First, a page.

Some of the sports teams, moments, and individuals covered in Winningest:
1901: Normal State College women’s basketball, Greensboro, North Carolina.
1976: Nadia Comăneci becomes the first gymnast awarded a perfect score at the Olympics. She went on to receive six more perfect 10s and three gold medals that year.
1979: Darryl Dawkins, a.k.a. “Chocolate Thunder,” unleashes two backboard-shattering dunks, spurring the NBA to implement breakaway rims.
1990s: Mark Gonzales creates the Circle Board by connecting together nine skateboards end-to-end into a giant loop.
1992: The U.S. men’s basketball team, dubbed the “Dream Team,” destroys their competition to win gold in Barcelona while receiving unprecedented media attention. The star-studded team, the first to feature NBA stars, help turn the sport into a global phenomenon.
1996: The Denver Nuggets’ Mahmoud Abdul-Rauf, a legendary long-range shooter, refuses to stand for the playing of the national anthem before games, citing United States’ long history of tyranny and the flag as a symbol of oppression. After the NBA suspended him, he negotiated a compromise with the league, whereby he would stand during the anthem but could close his eyes and look downward.
2006: In extra time of the World Cup Final, French soccer star Zinedine Zidane responds to Italian defender Marco Materazzi’s racist and sexist insult of Zidane’s mother with a head-butt straight into his opponent’s chest. The action earned Zidane a disqualifying red card. Italy went on to win the final on penalties.
2016: Tina Charles, of the New York Liberty, tweets a photo of herself wearing a #BlackLivesMatter #Dallas5 shirt with the caption, “I refuse to be silent @WNBA”. Simone Biles walks away from her first Olympics with five medals (four gold), becoming one of the greatest gymnasts in history.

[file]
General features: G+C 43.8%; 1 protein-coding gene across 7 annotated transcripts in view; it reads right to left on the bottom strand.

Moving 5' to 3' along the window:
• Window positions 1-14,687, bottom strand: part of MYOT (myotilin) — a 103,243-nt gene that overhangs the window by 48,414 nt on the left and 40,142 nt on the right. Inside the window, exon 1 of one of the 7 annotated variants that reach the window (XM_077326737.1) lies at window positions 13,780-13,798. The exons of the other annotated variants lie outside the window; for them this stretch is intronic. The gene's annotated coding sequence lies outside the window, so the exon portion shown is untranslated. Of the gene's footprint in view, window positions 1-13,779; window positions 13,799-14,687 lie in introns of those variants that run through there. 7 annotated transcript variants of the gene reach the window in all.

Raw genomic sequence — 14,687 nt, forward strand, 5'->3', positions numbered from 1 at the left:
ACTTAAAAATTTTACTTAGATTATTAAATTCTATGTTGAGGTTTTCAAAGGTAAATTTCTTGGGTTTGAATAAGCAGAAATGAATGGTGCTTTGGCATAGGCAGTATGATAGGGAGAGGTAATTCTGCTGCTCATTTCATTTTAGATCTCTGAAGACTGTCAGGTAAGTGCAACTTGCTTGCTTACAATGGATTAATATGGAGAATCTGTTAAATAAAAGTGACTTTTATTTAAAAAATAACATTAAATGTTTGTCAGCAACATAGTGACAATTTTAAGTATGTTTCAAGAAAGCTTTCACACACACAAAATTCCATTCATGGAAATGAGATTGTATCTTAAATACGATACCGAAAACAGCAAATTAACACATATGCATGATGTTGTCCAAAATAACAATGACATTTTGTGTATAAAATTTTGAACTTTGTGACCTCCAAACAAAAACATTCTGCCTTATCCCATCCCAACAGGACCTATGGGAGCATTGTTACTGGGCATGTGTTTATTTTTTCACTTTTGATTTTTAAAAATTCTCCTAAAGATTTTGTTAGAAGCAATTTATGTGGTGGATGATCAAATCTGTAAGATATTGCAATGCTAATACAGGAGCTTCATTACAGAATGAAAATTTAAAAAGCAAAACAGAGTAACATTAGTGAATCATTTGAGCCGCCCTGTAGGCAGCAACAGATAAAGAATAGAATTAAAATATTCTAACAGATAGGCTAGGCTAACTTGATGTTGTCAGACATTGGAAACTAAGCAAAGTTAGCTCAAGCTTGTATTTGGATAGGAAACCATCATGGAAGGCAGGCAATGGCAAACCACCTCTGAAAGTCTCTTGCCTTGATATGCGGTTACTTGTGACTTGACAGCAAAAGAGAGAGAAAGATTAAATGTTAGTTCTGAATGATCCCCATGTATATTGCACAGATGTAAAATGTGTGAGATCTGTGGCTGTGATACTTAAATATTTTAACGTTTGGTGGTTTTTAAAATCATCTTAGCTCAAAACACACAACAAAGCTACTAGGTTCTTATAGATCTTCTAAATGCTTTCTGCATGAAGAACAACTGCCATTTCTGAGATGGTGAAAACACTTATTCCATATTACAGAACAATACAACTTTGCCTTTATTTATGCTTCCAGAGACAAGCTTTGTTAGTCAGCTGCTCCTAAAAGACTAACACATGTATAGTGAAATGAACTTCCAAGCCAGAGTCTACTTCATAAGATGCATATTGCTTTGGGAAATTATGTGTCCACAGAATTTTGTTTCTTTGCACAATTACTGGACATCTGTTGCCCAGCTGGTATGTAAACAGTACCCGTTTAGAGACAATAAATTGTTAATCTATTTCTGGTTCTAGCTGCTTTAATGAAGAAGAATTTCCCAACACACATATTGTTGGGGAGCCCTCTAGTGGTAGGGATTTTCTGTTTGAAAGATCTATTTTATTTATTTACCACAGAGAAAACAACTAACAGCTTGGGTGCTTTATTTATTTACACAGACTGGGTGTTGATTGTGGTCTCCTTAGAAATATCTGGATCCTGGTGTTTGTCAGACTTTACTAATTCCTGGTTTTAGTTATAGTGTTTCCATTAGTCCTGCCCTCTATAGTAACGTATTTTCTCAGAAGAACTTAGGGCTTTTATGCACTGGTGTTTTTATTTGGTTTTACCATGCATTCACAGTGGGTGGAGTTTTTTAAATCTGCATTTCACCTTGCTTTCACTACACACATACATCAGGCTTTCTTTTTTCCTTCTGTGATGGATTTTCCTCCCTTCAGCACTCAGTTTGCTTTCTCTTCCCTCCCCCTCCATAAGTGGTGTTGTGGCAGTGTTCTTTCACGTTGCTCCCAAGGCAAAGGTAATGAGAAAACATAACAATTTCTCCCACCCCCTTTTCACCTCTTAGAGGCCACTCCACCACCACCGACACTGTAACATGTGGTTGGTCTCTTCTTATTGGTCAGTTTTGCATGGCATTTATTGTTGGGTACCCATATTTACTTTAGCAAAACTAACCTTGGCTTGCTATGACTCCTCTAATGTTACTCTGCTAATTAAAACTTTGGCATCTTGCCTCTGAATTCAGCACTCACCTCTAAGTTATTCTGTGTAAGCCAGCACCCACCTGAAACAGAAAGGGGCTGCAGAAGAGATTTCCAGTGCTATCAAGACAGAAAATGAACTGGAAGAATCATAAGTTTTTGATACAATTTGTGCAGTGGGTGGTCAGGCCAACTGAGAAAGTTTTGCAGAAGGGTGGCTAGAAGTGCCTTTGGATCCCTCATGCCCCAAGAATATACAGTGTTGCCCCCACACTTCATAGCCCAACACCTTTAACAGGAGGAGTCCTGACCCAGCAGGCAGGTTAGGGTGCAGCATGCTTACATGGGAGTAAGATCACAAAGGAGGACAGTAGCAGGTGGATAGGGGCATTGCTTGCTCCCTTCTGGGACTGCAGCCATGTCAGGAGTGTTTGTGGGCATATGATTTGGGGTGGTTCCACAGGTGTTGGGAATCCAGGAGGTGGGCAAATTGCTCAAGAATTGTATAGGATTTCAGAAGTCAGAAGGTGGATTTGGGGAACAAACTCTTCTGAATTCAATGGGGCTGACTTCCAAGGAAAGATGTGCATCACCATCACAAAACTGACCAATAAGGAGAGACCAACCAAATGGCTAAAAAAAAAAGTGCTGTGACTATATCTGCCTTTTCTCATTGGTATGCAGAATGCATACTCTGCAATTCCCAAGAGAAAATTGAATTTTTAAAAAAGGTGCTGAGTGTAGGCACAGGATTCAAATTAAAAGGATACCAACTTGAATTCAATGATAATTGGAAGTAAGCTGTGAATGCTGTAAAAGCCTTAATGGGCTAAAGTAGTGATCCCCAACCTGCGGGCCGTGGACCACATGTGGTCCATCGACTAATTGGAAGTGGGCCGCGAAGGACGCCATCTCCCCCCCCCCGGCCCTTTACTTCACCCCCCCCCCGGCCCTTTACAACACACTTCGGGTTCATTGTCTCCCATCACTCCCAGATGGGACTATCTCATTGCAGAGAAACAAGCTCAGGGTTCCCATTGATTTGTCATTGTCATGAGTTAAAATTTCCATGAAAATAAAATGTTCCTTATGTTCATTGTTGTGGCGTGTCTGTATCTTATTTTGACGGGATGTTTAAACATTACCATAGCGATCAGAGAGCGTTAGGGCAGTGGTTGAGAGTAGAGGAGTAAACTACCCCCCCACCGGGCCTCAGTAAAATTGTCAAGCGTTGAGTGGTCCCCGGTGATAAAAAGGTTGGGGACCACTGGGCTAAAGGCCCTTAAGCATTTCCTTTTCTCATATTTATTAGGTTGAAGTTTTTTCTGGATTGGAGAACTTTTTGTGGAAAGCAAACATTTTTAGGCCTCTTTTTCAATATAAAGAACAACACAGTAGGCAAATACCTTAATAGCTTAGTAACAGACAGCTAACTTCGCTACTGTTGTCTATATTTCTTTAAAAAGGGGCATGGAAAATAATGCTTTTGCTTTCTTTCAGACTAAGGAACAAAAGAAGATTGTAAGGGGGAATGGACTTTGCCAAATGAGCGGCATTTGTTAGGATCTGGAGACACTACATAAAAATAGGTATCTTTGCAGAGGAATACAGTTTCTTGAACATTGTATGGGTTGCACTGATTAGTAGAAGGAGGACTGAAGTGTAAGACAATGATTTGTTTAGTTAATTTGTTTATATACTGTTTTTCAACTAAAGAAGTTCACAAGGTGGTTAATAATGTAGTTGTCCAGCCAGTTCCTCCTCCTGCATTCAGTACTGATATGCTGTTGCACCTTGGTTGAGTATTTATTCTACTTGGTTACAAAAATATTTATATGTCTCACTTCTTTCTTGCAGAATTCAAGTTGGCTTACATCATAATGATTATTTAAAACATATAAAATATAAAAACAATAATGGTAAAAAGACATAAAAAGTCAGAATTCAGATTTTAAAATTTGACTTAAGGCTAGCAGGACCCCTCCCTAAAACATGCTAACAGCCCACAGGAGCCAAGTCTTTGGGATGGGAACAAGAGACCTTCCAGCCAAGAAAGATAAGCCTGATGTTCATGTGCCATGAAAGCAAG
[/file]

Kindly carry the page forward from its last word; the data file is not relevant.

ABOUT INCITE: SPORTS
INCITE: Journal of Experimental Media #7/8: Sports
Editors: Astria Suparak and Brett Kashmere
Layout and Design: Stripe SF / Jon Sueda
Contributors: Haig Aivazian, Christina Battle, Rosie Casals, Rebecca Cleman, Jason Concepcion (@netw3rk), Daniel D’Amore, Sally Dixon, Cara Erskine, Russell Field, David Filipi, Walter Forsberg, Howard Fried, Brian L. Frye, Leo Goldsmith, Allison Grant, Isla Hansen, Alex Johnston, Brett Kashmere, Germaine Koh, Karen Kraven, Pasha Malla, Tara Mateik, Hazel Meyer, Cait McKinney, Cameron Moneo, Ayanah Moor, Jeff Parker, Damien Picariello, Jasmine Pisapia, Leila Pourtavaf, Risa Puleo, Rachael Rakes, Chris Reeves, Amy Sadao, Jon Sueda, Astria Suparak, Martine Syms, Geo Wyeth, Kim Ye, Tanya Zimbardo, Gregory Zinman
+ sportstalk from John Amaechi, Larry Bird, Jason Collins, Darryl Dawkins, Mark Gonzales, Kwame Harris, Martina Navratilova, Ronda Rousey, Sheryl Swoopes, Serena Williams, Venus Williams, Zinedine Zidane
ABOUT INCITE JOURNAL:
INCITE Journal of Experimental Media is an artist-run publication dedicated to the culture, community, and discourse of experimental video, film, and new media. Since 2008, INCITE has produced yearly thematic print issues containing artists’ writings, interviews, original artwork, manifestos, scholarly articles, and photo and comics dossiers; as well as an online interview series, artist multiples, a DVD compilation, and public events. Sports will be INCITE’s first issue produced in the Bay Area.